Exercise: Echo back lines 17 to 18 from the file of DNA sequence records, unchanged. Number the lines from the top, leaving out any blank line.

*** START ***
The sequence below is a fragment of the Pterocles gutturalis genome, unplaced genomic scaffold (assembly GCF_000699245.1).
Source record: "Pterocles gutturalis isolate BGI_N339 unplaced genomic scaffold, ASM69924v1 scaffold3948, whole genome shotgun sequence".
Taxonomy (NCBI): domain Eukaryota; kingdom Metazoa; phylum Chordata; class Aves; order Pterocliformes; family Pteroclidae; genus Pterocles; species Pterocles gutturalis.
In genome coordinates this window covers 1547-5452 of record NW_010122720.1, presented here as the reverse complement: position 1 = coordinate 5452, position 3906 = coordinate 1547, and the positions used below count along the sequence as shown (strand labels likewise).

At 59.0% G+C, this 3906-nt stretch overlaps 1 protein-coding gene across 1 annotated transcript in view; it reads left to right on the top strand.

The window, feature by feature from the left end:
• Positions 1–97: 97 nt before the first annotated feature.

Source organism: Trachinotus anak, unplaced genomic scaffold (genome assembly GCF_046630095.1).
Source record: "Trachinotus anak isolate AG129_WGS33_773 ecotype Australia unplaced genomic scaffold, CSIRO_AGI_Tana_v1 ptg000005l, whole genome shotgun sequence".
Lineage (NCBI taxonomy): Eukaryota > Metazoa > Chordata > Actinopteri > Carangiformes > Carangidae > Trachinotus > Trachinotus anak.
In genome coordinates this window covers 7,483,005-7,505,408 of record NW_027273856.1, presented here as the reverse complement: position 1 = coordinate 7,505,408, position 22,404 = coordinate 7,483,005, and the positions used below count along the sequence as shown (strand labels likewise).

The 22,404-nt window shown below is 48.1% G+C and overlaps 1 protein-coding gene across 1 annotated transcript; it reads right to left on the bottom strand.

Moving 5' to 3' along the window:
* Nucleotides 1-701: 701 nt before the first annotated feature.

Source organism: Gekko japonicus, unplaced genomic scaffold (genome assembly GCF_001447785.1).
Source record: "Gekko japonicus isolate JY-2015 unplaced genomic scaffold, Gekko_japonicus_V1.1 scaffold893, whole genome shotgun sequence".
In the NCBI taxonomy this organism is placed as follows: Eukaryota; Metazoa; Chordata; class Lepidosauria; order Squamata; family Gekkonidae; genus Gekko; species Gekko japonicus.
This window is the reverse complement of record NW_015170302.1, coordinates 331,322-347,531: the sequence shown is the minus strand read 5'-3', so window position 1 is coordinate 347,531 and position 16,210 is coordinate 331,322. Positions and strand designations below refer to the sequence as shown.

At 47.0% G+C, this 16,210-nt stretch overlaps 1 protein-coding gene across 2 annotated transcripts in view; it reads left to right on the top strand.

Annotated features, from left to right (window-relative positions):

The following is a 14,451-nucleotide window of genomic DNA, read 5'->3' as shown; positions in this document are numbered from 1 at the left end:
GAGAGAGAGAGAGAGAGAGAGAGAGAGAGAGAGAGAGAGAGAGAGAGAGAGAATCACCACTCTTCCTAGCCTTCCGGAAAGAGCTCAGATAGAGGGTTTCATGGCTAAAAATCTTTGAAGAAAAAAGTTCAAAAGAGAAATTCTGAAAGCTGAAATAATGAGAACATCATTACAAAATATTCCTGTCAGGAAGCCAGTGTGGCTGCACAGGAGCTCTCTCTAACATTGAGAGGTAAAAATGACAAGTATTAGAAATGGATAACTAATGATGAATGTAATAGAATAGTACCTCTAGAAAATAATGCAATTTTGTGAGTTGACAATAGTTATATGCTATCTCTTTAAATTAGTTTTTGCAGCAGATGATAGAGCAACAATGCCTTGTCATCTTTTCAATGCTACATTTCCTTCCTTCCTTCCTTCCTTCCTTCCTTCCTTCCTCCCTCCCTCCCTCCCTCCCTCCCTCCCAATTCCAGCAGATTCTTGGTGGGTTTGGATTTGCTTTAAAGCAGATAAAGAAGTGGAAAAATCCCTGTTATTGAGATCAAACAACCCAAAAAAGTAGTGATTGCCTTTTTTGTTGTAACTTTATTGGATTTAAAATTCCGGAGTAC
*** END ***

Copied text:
In the NCBI taxonomy this organism is placed as follows: Eukaryota; Metazoa; Chordata; class Lepidosauria; order Squamata; family Gekkonidae; genus Gekko; species Gekko japonicus.
This window is the reverse complement of record NW_015170302.1, coordinates 331,322-347,531: the sequence shown is the minus strand read 5'-3', so window position 1 is coordinate 347,531 and position 16,210 is coordinate 331,322. Positions and strand designations below refer to the sequence as shown.